The separator, which for much of comics history was Chemical Color Plate in Connecticut, would make nine acetate prints of the original art, one for each percentage of each color.

The black and white artwork – originally drawn at twice the printed size, then 1½ times, and currently slightly less than that — was photographed, reduced and printed on sheets of clear acetate. Nine copies were made of each page – one for each of the three percentages of the three colors – and these were turned over to a separator.

Using the colored artwork as a guide, areas on the acetates would be filled in with an opaque paint (Rubylith) to correspond to the color(s) necessary.

Once the color guides were fully “translated” and the acetates were finished, they would be photographed with appropriate screens to create a single version which included the percentage dots and the solid of one color. These three new pieces of film, along with a fourth clean version of the art which was used to make the black, were used to make the printing plates.

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Enjoy This Karl Kesel Treat from 1991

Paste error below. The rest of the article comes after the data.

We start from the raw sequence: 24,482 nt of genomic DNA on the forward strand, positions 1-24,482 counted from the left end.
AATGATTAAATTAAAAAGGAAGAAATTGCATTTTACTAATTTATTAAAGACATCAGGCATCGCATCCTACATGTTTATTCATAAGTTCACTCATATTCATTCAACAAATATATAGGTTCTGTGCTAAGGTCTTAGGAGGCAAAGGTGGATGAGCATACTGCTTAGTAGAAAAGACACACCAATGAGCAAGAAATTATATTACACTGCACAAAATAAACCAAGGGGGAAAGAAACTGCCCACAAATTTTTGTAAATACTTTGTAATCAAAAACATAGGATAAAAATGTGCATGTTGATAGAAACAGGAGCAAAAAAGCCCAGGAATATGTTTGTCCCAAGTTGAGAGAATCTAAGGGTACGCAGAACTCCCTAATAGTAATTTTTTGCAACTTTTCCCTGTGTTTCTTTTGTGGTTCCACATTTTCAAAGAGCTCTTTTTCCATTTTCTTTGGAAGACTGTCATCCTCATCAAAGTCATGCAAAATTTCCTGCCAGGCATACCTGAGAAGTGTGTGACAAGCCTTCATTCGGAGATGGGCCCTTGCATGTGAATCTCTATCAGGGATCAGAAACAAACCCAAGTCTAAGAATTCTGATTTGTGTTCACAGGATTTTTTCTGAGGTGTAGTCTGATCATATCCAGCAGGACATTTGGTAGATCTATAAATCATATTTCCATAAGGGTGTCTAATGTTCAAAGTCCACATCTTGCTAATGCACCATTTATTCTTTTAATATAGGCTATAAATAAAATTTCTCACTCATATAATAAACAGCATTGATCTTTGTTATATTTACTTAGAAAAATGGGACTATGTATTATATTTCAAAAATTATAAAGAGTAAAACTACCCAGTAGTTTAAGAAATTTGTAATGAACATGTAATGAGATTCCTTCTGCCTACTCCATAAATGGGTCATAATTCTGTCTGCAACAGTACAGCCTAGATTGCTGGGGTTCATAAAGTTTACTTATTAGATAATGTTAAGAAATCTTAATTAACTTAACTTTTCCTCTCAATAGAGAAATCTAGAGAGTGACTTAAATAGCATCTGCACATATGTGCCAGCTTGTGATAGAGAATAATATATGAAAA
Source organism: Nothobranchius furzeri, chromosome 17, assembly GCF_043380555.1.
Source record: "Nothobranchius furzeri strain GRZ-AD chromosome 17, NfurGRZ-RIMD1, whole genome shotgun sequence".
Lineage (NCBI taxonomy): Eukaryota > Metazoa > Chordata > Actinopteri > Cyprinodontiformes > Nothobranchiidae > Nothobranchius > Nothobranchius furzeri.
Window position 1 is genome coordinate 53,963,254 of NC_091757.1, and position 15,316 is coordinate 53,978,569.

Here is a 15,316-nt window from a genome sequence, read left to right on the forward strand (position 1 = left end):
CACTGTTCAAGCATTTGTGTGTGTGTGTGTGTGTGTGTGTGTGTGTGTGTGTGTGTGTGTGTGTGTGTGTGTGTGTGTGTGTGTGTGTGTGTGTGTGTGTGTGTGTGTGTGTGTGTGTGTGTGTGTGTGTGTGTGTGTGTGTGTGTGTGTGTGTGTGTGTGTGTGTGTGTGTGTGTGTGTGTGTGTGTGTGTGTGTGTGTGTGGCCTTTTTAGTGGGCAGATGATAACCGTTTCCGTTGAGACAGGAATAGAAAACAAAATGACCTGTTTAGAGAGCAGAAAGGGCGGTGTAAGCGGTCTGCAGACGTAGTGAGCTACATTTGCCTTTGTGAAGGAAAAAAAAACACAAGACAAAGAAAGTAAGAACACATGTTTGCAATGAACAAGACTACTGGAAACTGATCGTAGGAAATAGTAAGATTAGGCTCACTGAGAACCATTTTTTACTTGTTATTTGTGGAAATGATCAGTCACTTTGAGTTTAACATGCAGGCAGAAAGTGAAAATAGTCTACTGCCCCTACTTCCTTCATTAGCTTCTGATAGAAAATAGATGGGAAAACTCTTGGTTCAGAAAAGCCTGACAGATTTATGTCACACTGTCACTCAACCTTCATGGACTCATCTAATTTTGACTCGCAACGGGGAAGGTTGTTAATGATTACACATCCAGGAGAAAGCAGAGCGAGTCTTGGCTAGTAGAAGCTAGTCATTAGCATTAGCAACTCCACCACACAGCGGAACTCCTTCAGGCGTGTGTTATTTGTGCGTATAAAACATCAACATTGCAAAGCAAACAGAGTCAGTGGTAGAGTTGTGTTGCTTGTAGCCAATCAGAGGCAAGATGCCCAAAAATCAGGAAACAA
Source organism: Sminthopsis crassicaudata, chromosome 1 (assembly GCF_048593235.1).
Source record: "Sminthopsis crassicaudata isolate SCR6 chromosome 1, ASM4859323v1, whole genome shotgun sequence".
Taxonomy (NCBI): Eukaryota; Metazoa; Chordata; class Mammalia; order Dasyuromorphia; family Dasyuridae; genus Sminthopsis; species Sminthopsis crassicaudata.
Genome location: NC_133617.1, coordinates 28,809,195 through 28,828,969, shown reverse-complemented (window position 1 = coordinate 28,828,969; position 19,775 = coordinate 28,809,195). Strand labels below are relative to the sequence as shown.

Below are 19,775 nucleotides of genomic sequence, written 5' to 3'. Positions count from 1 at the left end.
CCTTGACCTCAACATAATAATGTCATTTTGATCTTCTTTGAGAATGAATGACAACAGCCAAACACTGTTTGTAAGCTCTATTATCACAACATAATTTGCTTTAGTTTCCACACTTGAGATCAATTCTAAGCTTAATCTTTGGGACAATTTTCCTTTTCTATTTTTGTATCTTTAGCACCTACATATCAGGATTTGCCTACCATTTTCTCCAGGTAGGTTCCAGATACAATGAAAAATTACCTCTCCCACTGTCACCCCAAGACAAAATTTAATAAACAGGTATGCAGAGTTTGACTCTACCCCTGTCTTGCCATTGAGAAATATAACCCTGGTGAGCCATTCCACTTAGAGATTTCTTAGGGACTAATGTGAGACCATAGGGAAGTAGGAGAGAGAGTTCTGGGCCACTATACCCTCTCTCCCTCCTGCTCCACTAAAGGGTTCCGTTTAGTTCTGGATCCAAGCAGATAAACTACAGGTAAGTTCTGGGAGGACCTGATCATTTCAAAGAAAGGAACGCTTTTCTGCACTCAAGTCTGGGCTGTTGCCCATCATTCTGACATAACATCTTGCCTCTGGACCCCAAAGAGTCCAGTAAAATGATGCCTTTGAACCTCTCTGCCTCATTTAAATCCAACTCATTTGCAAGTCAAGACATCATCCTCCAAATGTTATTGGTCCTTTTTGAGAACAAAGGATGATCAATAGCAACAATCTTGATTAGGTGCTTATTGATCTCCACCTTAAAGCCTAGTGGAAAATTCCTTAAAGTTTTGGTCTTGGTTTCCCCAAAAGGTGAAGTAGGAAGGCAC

Today on Karl Kesel’s Facebook page he treated fans to a 1991 Throwback Thursday flashback:

“FEMALE FURIES, “NEW.” I’ve always loved Kirby’s “bad girl” characters, the Female Furies, with the original five each clearly reflecting a different stereotype/archetype of woman— Barda = Amazon, Lashina = Dominatrix, Stompa = Butch Dyke (this was the late 60s, after all), Mad Harriet = Hag, Bernadeth = Spinster. But the Furies are an entire battalion— there are a LOT more where those came from! So in 1991’s Hawk & Dove #21, I came up with a few more. Again, I tried to make each represent a type of woman— Gilotina = Girl Next Door, Speed Queen = Rebellious Teen, Bloody Mary = Seductress, Malice Vundabarr = Brat. (Gilotina first appeared and was named in a few Kirby Mister Miracle panels— but I gave her her personality and outlook.) Bloody Mary never quite jelled as a character (odd, because she seems to be the strongest, high-concept-wise) but I’ve always really liked the others. I actually stranded Gilotina in Project Cadmus for a while, and started a romance between her and Tommy (the typical boy-next-door). Of course, I’d revisit the Furies again when Tom Grummett and I introduced Superboy to a lady named Knockout a few years later. Side Note: Malice’s pet “Cheshire” was renamed “Chessure” in the printed comic, combining “cheshire” with “pressure.” It seemed more “Kirby” to me.”

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Palmiotti, Cooke’s ‘The Adventures of Dutch Courage’ arrives in Chicago beer stores

Palmiotti and Cooke’s story appears across six labels of “an incredibly complex Session Ale brewed with Juniper Berries and Lemon Peel.”

Jimmy Palmiotti and Darwyn Cooke have brewed up a new six-panel story that draws inspiration from the old Charles Atlas ads that appeared in comics starting in the 1940s. But you won’t find it at your local comic shop today — you’ll only find it in Chicago-area liquor stores.